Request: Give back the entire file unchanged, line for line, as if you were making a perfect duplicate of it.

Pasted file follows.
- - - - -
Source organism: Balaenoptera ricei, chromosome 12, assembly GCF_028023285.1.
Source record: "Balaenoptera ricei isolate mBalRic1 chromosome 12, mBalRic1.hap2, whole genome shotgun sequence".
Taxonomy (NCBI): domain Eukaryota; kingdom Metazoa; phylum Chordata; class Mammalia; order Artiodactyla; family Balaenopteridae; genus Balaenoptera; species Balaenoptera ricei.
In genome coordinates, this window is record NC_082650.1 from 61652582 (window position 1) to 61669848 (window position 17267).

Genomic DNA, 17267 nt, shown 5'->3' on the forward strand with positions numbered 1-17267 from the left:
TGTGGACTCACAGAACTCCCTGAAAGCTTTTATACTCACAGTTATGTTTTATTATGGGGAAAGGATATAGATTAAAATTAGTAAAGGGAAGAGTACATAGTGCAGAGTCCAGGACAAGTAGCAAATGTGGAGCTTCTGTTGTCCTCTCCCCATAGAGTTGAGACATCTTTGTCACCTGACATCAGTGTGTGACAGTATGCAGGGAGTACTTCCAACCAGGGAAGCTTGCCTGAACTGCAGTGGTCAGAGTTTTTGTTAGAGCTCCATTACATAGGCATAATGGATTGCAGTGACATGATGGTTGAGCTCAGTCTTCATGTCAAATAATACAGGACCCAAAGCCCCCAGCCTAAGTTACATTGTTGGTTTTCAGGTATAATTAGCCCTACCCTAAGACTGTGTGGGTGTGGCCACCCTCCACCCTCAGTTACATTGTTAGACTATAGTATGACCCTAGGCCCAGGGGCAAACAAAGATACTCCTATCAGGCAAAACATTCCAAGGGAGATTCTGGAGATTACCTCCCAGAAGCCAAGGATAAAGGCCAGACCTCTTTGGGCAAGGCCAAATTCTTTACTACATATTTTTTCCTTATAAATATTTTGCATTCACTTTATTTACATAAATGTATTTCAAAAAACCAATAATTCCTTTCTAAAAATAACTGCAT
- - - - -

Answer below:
Source organism: Balaenoptera ricei, chromosome 12, assembly GCF_028023285.1.
Source record: "Balaenoptera ricei isolate mBalRic1 chromosome 12, mBalRic1.hap2, whole genome shotgun sequence".
Taxonomy (NCBI): domain Eukaryota; kingdom Metazoa; phylum Chordata; class Mammalia; order Artiodactyla; family Balaenopteridae; genus Balaenoptera; species Balaenoptera ricei.
In genome coordinates, this window is record NC_082650.1 from 61652582 (window position 1) to 61669848 (window position 17267).

Genomic DNA, 17267 nt, shown 5'->3' on the forward strand with positions numbered 1-17267 from the left:
TGTGGACTCACAGAACTCCCTGAAAGCTTTTATACTCACAGTTATGTTTTATTATGGGGAAAGGATATAGATTAAAATTAGTAAAGGGAAGAGTACATAGTGCAGAGTCCAGGACAAGTAGCAAATGTGGAGCTTCTGTTGTCCTCTCCCCATAGAGTTGAGACATCTTTGTCACCTGACATCAGTGTGTGACAGTATGCAGGGAGTACTTCCAACCAGGGAAGCTTGCCTGAACTGCAGTGGTCAGAGTTTTTGTTAGAGCTCCATTACATAGGCATAATGGATTGCAGTGACATGATGGTTGAGCTCAGTCTTCATGTCAAATAATACAGGACCCAAAGCCCCCAGCCTAAGTTACATTGTTGGTTTTCAGGTATAATTAGCCCTACCCTAAGACTGTGTGGGTGTGGCCACCCTCCACCCTCAGTTACATTGTTAGACTATAGTATGACCCTAGGCCCAGGGGCAAACAAAGATACTCCTATCAGGCAAAACATTCCAAGGGAGATTCTGGAGATTACCTCCCAGAAGCCAAGGATAAAGGCCAGACCTCTTTGGGCAAGGCCAAATTCTTTACTACATATTTTTTCCTTATAAATATTTTGCATTCACTTTATTTACATAAATGTATTTCAAAAAACCAATAATTCCTTTCTAAAAATAACTGCAT